Publications Search - Abstract View
||Molecular mapping of high-grade cervical intraepithelial neoplasia shows etiological dominance of HPV16.
||van der Marel J, Quint WG, Schiffman M, van de Sandt MM, Zuna RE, Dunn ST, Smith K, Mathews CA, Gold MA, Walker J, Wentzensen N
||Int J Cancer
||2012 Sep 15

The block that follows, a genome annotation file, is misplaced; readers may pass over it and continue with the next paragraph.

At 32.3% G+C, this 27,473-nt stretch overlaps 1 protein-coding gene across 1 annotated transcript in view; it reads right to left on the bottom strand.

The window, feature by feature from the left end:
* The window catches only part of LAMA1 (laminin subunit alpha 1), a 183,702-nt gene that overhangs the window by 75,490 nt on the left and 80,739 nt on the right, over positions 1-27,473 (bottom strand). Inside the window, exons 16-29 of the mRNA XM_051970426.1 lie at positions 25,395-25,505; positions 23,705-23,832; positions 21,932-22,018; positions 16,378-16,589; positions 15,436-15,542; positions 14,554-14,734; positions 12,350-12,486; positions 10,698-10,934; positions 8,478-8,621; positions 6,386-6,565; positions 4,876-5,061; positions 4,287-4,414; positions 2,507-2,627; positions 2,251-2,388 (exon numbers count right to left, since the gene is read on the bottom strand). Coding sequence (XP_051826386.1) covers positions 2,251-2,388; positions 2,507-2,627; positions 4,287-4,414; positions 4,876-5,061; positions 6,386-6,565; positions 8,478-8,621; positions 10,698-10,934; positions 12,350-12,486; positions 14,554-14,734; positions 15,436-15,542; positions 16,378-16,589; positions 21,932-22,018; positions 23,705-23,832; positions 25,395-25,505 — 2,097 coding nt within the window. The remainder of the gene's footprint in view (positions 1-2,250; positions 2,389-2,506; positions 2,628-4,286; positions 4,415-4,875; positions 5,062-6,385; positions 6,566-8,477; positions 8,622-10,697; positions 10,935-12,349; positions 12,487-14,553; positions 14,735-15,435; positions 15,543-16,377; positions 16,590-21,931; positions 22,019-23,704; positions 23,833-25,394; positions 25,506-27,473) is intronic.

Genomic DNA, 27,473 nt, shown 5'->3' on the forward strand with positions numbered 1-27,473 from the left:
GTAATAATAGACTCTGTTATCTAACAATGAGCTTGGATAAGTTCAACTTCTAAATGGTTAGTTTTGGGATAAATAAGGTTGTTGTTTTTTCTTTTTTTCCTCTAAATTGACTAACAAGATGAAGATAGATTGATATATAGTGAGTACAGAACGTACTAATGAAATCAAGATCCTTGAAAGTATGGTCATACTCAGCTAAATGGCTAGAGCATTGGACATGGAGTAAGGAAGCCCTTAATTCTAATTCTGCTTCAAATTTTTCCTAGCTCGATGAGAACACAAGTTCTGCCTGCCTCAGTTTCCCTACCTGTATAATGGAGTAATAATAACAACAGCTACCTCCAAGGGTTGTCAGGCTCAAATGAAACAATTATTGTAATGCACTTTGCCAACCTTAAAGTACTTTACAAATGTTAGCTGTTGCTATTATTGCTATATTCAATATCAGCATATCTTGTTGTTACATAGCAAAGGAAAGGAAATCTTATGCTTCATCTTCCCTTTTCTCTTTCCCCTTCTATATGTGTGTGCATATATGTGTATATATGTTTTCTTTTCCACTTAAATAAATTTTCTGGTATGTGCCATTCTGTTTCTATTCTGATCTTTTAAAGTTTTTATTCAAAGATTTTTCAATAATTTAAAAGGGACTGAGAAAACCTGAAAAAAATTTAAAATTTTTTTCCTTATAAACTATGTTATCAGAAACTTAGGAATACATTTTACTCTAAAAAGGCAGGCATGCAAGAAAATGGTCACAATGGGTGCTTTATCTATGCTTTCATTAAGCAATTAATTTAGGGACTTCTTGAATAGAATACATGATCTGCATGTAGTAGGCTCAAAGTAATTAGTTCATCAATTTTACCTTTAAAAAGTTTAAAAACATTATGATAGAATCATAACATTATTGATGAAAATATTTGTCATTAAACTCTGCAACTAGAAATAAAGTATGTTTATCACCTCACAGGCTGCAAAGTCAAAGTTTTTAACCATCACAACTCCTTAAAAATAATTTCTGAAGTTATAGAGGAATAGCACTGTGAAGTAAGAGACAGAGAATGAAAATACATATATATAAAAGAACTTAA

||Women with high-grade cervical intraepithelial neoplasia (HGCIN) frequently present with multiple cervical lesions and multiple concomitant Human papillomavirus (HPV) genotype infections. To elucidate HPV genotype attribution in different regions on the cervix, we performed molecular mapping of cervical disease in women with HGCIN. Thirteen subjects referred to colposcopy for abnormal cervical cancer screening results were included. A cervical smear and biopsies from 4 different areas on the cervix were collected. HPV genotyping using Linear Array (for cytology) or SPF(10) LiPA(25) (for histology) were performed in 13 smears, 52 whole sections from biopsies and 138 tissue regions isolated with laser capture microdissection (LCM). Twelve subjects had a diagnosis of CIN3 and one subject had a diagnosis of CIN2 based on the worst histology found in 4 biopsies. Eight of the 13 smears (62%) showed multiple genotype infections. Four of 13 women (31%) had multiple HPV infections in their biopsies. After performing LCM-PCR, only one woman (8%) had two different carcinogenic HPV types in morphologically distinct, but colliding HGCIN lesions. HPV16 was identified as the causal type in all women with HPV16 in cytology. A large proportion of other HPV types found in cervical smears were not detected at the tissue level. Using tissue-based genotyping and LCM-PCR analysis, we were able to attribute an individual HPV type to each area of CIN lesions. We demonstrate that HPV16 is even more etiologically dominant than previously thought, based on various genotype attribution models.